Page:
Our Silent Superheroes

Both administrative, custodial staff work to solve staffing storage


Not all superheroes wear capes. But some of them can be identified by the cleaning supplies they carry with them. With spray bottles aimed like laser guns, floor scrubbing machines as their trusty steeds, and vacuums maneuvered like spears, custodians are among the school’s essential staff members.

But currently, our heroes are in the fight of their lives, facing off against an oppressive opponent in the form of a staffing shortage.

Over the past few years, the burden carried by custodial staff has increased exponentially, especially during and after the COVID-19 pandemic.

“[It has increased] twofold. During the height of the pandemic, I think [the custodial staff’s] responsibilities tripled. But even after COVID started going down, it still adds to their duties since they needed to take disinfecting surfaces into account,” Damon Sutton, district manager of Environmental and Custodial Services, said.

Currently, MN’s list of custodial staff is the smallest in the MPS district, with 11 full-time workers, though a pattern of custodial staff shortages is apparent in schools across the city, state, and nation.

“Everybody [across the city] is actively trying to recruit employees. When you look at high schools, Millard North has a shortage due to staff resignations and some other factors,” Sutton said.

While the pandemic did cause many complications with staffing, it was its effects that ultimately played a major role in MN’s current shortage of custodial staff.

“I think COVID played a part in it, but I don’t think it’s a major factor. The part that the pandemic has played in it is by throwing the economy into a tailspin. That kind of trickled down into [custodial] jobs and positions,” Sutton said.

While the custodians put in their best efforts, they also have a significant amount of work cut out for them due to the staff shortage as well as the size of the school and its student body.

“In general, our custodians empty trash, vacuum, and clean up the whiteboards of every classroom daily.  This is in addition to all the trash and vacuuming of the hallways and setting up and tearing down for events,” principal Aaron Bearinger said.

The limited custodial staff is only able to do so much in the limited amount of time available to them after everyone clears out of school.

“With Millard North being the most affected by the custodial staff shortage, it does have an impact on detailed cleaning and getting to all areas of the school. But North has done a great job because when you walk into that building, you don’t really notice it right off the bat,” Sutton said.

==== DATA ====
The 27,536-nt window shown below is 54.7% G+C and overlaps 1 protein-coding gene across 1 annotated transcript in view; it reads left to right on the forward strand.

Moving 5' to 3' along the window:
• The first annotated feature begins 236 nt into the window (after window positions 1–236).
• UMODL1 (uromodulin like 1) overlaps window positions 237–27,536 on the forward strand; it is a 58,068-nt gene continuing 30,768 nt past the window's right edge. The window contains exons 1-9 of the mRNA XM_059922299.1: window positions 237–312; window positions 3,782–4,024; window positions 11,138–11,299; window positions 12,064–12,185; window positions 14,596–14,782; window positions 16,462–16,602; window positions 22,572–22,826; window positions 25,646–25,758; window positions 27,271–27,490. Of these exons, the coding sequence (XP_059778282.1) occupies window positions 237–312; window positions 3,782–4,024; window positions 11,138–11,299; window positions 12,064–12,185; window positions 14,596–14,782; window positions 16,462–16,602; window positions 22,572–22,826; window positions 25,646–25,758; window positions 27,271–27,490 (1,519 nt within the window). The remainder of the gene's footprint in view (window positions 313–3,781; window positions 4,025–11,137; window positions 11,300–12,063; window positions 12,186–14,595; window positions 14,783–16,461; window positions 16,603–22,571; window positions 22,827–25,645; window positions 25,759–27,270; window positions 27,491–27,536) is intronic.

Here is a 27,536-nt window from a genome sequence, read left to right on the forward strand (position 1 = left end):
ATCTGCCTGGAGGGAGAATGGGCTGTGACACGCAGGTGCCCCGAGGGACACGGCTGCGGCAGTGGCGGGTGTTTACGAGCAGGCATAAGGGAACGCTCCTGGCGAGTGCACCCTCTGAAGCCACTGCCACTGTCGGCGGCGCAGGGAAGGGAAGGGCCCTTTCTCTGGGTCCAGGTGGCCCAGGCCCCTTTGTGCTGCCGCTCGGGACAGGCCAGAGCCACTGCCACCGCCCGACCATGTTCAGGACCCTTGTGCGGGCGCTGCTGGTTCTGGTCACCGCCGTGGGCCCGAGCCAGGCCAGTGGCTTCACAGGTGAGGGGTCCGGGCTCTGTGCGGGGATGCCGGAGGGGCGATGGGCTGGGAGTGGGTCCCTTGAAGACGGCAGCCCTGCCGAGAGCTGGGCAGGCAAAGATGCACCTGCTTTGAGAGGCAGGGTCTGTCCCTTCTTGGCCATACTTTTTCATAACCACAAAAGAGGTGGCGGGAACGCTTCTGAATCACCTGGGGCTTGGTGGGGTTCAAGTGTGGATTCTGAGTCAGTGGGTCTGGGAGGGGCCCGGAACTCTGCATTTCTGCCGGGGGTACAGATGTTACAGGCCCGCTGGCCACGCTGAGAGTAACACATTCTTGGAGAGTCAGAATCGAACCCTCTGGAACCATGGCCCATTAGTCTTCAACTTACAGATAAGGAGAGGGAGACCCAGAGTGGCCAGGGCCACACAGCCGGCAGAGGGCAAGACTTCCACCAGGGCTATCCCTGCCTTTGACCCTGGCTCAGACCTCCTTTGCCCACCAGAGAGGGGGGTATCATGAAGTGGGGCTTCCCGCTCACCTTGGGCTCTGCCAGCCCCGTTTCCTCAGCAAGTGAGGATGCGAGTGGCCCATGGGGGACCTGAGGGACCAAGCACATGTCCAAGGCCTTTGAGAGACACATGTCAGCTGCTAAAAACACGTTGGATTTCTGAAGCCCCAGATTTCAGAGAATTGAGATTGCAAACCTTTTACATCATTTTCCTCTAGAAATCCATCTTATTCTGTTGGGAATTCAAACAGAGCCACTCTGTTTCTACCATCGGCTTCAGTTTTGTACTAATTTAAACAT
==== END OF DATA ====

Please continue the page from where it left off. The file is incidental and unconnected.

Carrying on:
However, the results of this shortage affect everyone in the school, including students and teachers. For example, the music and performing arts wing currently lacks an assigned custodian.

“Since [the multipurpose room] is a very high-use room with forensics, orchestra, show choir, and more, the floor gets pretty dirty and beat up. But I would say the biggest difficulties are for the current custodian team. They are stretched so thin and when I need something done, they are quick to respond, but it adds more work to their load,” forensics director Sabrina Denney Bull, who spends much of her day in that wing, said.

However, the impact that this shortage has on the custodial staff is much more personal. Not only does this lack of staff contribute to the custodial staff’s workload, but it also can have a severe psychological toll. 

“I think at the height of COVID, both emotional and physical stress, as well as burnout, were significant. Even last year, we had a lot of overtime due to staff members being out during COVID. I think that this has lessened, but there are still some folks still experiencing stress. North is not immune to that,” Sutton said.

District administrators have been busy brainstorming and implementing solutions to this pressing problem. For the short term, they have implemented temporary workers to supplement full-time staff.

Currently, many students are unaware of the custodial staffing situation, but teachers and staff hope that students will begin to recognize the custodians’ diligent efforts.

“As evidenced by the mess that students leave in the lunchrooms, hallways, restrooms, and classrooms, our custodians are gravely under-appreciated by some students. I would love to see more love and appreciation given to them by our students,” Beautification Club sponsor Amy Roberts said.

By taking care of their space, students can minimize the strain their actions place on the already overworked custodians. For example, Sutton believes that when students stay for long periods of time after school has ended or in the stadium after a football game, it makes custodians unable to do their job until those people leave.

“Anyone, not just students, can help out by picking up trash and throwing it away.  We can make sure we are putting trash in the proper bins and taking pride in making our school look clean,” Bearinger said.

Though the pandemic has put us through trying times, the world has come out stronger and wiser. But now, more than ever, it is time to appreciate those who make students’ learning safe and secure – our silent superheroes.